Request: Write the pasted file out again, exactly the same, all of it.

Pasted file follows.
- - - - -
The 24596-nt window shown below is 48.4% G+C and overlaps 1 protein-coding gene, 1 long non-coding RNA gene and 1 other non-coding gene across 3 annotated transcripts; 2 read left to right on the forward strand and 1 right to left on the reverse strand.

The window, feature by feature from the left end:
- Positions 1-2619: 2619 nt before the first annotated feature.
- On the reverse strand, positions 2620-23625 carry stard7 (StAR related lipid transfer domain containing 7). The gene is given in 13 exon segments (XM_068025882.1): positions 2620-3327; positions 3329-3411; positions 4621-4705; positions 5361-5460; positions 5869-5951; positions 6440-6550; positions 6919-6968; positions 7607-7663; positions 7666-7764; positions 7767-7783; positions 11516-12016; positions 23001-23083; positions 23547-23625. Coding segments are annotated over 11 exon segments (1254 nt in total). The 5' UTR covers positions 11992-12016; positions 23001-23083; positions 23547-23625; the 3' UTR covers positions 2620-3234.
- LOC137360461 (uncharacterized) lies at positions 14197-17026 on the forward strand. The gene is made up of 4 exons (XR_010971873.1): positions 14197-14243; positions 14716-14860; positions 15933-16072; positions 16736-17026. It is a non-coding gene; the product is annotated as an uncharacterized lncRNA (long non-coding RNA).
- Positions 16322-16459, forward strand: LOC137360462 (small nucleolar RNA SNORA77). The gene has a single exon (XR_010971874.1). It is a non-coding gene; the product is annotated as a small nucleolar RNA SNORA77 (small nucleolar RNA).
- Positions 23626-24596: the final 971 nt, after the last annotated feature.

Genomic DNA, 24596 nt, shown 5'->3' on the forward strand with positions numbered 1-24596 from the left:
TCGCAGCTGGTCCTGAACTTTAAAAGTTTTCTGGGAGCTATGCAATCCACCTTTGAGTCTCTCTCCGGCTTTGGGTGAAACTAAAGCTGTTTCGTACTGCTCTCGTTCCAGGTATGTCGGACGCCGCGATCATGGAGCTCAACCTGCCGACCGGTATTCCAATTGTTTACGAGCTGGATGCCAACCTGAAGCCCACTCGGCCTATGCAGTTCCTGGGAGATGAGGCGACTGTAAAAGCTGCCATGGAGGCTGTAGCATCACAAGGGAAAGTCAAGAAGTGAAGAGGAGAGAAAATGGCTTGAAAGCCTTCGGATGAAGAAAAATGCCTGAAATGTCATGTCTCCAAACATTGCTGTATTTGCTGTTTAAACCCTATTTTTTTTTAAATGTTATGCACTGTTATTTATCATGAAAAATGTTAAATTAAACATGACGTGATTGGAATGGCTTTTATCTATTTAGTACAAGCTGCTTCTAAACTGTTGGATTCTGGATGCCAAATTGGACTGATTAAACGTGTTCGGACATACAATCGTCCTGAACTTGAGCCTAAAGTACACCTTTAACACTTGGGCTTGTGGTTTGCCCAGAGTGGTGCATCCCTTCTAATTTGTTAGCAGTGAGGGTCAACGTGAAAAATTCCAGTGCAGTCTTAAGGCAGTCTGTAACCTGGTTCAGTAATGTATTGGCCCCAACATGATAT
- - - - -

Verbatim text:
The 24596-nt window shown below is 48.4% G+C and overlaps 1 protein-coding gene, 1 long non-coding RNA gene and 1 other non-coding gene across 3 annotated transcripts; 2 read left to right on the forward strand and 1 right to left on the reverse strand.

The window, feature by feature from the left end:
- Positions 1-2619: 2619 nt before the first annotated feature.
- On the reverse strand, positions 2620-23625 carry stard7 (StAR related lipid transfer domain containing 7). The gene is given in 13 exon segments (XM_068025882.1): positions 2620-3327; positions 3329-3411; positions 4621-4705; positions 5361-5460; positions 5869-5951; positions 6440-6550; positions 6919-6968; positions 7607-7663; positions 7666-7764; positions 7767-7783; positions 11516-12016; positions 23001-23083; positions 23547-23625. Coding segments are annotated over 11 exon segments (1254 nt in total). The 5' UTR covers positions 11992-12016; positions 23001-23083; positions 23547-23625; the 3' UTR covers positions 2620-3234.
- LOC137360461 (uncharacterized) lies at positions 14197-17026 on the forward strand. The gene is made up of 4 exons (XR_010971873.1): positions 14197-14243; positions 14716-14860; positions 15933-16072; positions 16736-17026. It is a non-coding gene; the product is annotated as an uncharacterized lncRNA (long non-coding RNA).
- Positions 16322-16459, forward strand: LOC137360462 (small nucleolar RNA SNORA77). The gene has a single exon (XR_010971874.1). It is a non-coding gene; the product is annotated as a small nucleolar RNA SNORA77 (small nucleolar RNA).
- Positions 23626-24596: the final 971 nt, after the last annotated feature.

Genomic DNA, 24596 nt, shown 5'->3' on the forward strand with positions numbered 1-24596 from the left:
TCGCAGCTGGTCCTGAACTTTAAAAGTTTTCTGGGAGCTATGCAATCCACCTTTGAGTCTCTCTCCGGCTTTGGGTGAAACTAAAGCTGTTTCGTACTGCTCTCGTTCCAGGTATGTCGGACGCCGCGATCATGGAGCTCAACCTGCCGACCGGTATTCCAATTGTTTACGAGCTGGATGCCAACCTGAAGCCCACTCGGCCTATGCAGTTCCTGGGAGATGAGGCGACTGTAAAAGCTGCCATGGAGGCTGTAGCATCACAAGGGAAAGTCAAGAAGTGAAGAGGAGAGAAAATGGCTTGAAAGCCTTCGGATGAAGAAAAATGCCTGAAATGTCATGTCTCCAAACATTGCTGTATTTGCTGTTTAAACCCTATTTTTTTTTAAATGTTATGCACTGTTATTTATCATGAAAAATGTTAAATTAAACATGACGTGATTGGAATGGCTTTTATCTATTTAGTACAAGCTGCTTCTAAACTGTTGGATTCTGGATGCCAAATTGGACTGATTAAACGTGTTCGGACATACAATCGTCCTGAACTTGAGCCTAAAGTACACCTTTAACACTTGGGCTTGTGGTTTGCCCAGAGTGGTGCATCCCTTCTAATTTGTTAGCAGTGAGGGTCAACGTGAAAAATTCCAGTGCAGTCTTAAGGCAGTCTGTAACCTGGTTCAGTAATGTATTGGCCCCAACATGATAT